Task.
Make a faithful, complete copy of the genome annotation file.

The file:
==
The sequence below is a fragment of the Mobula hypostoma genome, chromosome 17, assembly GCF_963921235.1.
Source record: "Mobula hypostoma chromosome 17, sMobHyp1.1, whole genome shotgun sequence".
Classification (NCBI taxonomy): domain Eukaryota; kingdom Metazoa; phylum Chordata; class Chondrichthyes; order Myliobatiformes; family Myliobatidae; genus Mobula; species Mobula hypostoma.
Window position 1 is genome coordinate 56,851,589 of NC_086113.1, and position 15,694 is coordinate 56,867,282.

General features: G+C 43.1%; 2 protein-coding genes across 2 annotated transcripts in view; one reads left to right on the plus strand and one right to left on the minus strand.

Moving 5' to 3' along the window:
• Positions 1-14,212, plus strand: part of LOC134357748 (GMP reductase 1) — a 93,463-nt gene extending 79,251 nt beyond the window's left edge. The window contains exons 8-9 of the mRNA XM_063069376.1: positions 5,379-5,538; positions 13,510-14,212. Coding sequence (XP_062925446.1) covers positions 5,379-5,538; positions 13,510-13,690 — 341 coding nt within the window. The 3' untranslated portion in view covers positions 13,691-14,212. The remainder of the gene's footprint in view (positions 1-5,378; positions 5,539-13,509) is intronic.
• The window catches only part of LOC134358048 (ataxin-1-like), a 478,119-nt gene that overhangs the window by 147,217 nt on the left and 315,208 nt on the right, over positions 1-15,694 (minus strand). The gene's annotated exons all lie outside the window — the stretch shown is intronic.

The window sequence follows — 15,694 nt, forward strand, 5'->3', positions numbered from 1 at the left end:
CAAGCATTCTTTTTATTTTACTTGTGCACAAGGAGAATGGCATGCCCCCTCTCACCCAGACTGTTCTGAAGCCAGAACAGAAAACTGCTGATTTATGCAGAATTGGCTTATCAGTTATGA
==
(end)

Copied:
The sequence below is a fragment of the Mobula hypostoma genome, chromosome 17, assembly GCF_963921235.1.
Source record: "Mobula hypostoma chromosome 17, sMobHyp1.1, whole genome shotgun sequence".
Classification (NCBI taxonomy): domain Eukaryota; kingdom Metazoa; phylum Chordata; class Chondrichthyes; order Myliobatiformes; family Myliobatidae; genus Mobula; species Mobula hypostoma.
Window position 1 is genome coordinate 56,851,589 of NC_086113.1, and position 15,694 is coordinate 56,867,282.

General features: G+C 43.1%; 2 protein-coding genes across 2 annotated transcripts in view; one reads left to right on the plus strand and one right to left on the minus strand.

Moving 5' to 3' along the window:
• Positions 1-14,212, plus strand: part of LOC134357748 (GMP reductase 1) — a 93,463-nt gene extending 79,251 nt beyond the window's left edge. The window contains exons 8-9 of the mRNA XM_063069376.1: positions 5,379-5,538; positions 13,510-14,212. Coding sequence (XP_062925446.1) covers positions 5,379-5,538; positions 13,510-13,690 — 341 coding nt within the window. The 3' untranslated portion in view covers positions 13,691-14,212. The remainder of the gene's footprint in view (positions 1-5,378; positions 5,539-13,509) is intronic.
• The window catches only part of LOC134358048 (ataxin-1-like), a 478,119-nt gene that overhangs the window by 147,217 nt on the left and 315,208 nt on the right, over positions 1-15,694 (minus strand). The gene's annotated exons all lie outside the window — the stretch shown is intronic.

The window sequence follows — 15,694 nt, forward strand, 5'->3', positions numbered from 1 at the left end:
CAAGCATTCTTTTTATTTTACTTGTGCACAAGGAGAATGGCATGCCCCCTCTCACCCAGACTGTTCTGAAGCCAGAACAGAAAACTGCTGATTTATGCAGAATTGGCTTATCAGTTATGA